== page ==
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Review: Microsoft Office 365 vs. Google Apps

Woody Leonhard | Jan. 9, 2014
Web browser or Office suite? Microsoft's and Google's office productivity and collaboration clouds pit rich and complex against simple and lean

Not so long ago, a major selling point for Microsoft solutions was the ubiquity of Office. Experience with Microsoft Office was expected by employers, and by the same token, employees expected to work with Word, Excel, Outlook, or PowerPoint in a new job. That's changing. The number of potential employees that actively use Gmail, for example, has never been greater. Some potential employees may find not having to use Microsoft Office applications a distinct employment incentive.

Privacy differences
One important consideration, when comparing Microsoft and Google products, has nothing to do with price or features. It has everything to do with privacy. Given recent revelations about our government snooping on anything that moves, the questions about corporate privacy and how companies such as Microsoft and Google will use your data have only become more pointed.

Google's privacy policy makes no bones about it: "We use the information we collect from all of our services to provide, maintain, protect and improve them, to develop new ones, and to protect Google and our users. We also use this information to offer you tailored content — like giving you more relevant search results and ads." Yes, that means Google scans your mail and may even look at the contents of your files for information that's used to serve up ads. There's a more technical look in the Google Apps Security Whitepaper.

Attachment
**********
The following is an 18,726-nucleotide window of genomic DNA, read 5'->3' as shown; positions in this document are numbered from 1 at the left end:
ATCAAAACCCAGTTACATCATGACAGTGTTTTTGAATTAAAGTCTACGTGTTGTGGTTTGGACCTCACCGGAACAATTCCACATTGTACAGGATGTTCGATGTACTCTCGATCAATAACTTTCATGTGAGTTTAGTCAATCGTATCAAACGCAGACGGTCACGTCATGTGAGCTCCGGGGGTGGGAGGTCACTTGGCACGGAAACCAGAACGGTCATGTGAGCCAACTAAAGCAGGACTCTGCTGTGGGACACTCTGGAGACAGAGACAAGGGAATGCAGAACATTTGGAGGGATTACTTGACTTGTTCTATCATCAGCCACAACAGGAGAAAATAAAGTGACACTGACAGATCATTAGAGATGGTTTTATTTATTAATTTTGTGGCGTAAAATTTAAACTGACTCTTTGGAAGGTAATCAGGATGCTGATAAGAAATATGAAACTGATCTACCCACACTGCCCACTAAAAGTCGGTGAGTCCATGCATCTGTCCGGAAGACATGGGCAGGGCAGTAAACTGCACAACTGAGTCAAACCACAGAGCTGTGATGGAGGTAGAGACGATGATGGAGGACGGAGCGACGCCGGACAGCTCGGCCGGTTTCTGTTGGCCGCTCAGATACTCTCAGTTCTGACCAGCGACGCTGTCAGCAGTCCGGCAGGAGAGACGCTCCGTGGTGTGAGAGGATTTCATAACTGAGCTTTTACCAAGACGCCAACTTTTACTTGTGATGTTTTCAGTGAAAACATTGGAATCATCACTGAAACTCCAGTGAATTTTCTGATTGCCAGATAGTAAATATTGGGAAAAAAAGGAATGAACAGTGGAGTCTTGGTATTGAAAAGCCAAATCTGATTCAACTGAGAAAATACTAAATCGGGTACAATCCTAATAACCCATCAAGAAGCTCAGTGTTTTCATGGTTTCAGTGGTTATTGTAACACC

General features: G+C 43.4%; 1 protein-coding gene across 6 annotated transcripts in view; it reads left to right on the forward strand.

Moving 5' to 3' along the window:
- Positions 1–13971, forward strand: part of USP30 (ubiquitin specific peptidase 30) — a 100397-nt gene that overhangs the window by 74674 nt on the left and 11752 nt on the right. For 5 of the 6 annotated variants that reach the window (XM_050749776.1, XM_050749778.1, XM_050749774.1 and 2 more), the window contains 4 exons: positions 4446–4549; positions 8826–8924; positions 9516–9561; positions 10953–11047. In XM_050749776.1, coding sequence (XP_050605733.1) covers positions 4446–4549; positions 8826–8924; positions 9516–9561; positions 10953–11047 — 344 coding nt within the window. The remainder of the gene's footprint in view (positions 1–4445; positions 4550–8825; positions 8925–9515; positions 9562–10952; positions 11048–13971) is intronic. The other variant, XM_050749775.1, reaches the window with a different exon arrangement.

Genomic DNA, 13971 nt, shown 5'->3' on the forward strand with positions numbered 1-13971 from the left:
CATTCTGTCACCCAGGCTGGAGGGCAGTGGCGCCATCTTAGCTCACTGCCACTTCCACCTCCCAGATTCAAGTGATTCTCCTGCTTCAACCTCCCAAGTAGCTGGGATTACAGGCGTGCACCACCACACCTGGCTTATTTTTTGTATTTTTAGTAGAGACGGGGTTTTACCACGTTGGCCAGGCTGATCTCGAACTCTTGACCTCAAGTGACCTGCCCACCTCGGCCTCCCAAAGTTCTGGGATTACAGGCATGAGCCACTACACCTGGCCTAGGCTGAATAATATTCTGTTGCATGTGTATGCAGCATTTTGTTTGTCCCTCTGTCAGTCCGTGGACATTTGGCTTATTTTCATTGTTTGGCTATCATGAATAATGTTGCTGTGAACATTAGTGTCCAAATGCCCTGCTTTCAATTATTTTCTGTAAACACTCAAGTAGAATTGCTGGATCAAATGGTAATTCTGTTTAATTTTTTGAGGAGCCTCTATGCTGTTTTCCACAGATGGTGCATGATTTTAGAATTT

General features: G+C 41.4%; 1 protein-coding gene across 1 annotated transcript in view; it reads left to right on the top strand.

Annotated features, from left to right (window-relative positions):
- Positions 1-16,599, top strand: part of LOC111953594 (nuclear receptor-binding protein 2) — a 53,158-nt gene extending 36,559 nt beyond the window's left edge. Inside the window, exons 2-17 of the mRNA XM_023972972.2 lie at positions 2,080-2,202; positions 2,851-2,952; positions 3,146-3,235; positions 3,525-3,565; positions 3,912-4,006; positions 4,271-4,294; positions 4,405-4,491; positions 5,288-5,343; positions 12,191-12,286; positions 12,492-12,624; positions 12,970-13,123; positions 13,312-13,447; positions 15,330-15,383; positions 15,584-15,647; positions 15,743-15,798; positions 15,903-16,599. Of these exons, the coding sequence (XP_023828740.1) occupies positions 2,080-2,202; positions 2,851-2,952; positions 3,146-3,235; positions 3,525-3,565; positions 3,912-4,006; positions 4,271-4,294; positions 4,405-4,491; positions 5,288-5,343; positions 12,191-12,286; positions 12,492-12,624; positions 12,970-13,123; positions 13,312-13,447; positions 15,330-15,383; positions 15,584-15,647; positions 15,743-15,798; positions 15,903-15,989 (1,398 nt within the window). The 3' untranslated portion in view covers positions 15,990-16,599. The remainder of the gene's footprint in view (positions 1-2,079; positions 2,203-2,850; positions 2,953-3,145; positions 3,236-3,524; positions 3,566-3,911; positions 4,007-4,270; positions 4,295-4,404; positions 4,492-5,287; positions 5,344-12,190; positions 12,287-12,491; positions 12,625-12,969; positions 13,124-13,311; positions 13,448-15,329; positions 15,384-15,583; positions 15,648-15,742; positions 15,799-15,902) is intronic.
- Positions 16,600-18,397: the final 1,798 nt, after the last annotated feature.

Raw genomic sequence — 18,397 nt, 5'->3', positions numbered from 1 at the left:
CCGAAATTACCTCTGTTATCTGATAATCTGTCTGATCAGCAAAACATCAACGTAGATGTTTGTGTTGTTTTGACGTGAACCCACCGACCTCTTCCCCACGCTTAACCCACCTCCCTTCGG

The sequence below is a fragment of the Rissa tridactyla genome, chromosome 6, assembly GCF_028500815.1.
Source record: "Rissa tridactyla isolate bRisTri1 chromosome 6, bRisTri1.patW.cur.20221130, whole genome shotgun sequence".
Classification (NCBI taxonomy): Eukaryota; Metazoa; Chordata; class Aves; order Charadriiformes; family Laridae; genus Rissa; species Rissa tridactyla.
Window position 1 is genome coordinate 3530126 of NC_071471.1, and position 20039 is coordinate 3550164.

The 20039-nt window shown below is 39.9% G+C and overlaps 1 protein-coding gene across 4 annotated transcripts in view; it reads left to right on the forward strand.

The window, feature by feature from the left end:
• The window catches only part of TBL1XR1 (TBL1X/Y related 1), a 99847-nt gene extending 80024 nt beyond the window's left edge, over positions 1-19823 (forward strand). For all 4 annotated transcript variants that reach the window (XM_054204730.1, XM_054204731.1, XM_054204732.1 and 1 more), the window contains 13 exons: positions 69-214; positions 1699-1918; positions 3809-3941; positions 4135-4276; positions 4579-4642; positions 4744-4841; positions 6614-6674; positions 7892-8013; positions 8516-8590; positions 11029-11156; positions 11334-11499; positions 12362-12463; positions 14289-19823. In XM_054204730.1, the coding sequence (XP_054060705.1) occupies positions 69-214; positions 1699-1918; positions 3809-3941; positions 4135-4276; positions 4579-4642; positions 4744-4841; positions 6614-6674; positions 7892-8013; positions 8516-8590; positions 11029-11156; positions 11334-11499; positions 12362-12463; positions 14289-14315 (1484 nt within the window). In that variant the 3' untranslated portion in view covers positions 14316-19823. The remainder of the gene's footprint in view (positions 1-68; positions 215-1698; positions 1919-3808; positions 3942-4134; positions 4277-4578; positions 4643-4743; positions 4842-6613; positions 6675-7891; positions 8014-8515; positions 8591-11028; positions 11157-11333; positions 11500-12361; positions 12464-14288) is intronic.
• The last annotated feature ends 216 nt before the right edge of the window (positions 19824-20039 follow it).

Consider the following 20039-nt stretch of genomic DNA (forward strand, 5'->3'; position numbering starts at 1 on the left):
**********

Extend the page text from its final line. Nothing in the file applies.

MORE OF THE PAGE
Microsoft's privacy policy takes a very different tack: "We use your data for just what you pay us for: to maintain and provide Office 365 and Dynamics CRM Online services. We make it our policy to not use your data for other purposes. While some data may be stored or processed on systems used for both consumer and business services, our business services are designed and operated separately from Microsoft's consumer services. Microsoft does not scan emails or documents for advertising purposes." While obviously Microsoft scans the contents of messages (and possibly files stored in SkyDrive) to protect against malware, we have Microsoft's word that it doesn't use the results of those scans for advertising.

Both Microsoft and Google very explicitly explain that they may serve up your data in response to a properly filed subpoena. Both claim they will try to contact you if the situation arises, although they both are barred from notifying you should the subpoena involve certain governmental agencies.

Office 365 vs. Google Apps: Setup
The hardest part of setting up a free trial for Office 365 lies in choosing the right plan to begin with. If your company is on the "S" side of the SMB fence, the Office 365 Small Business Premium has a free 30-day trial for up to 10 users (actually, 10 email addresses). The plan taps out at 25 users.

 

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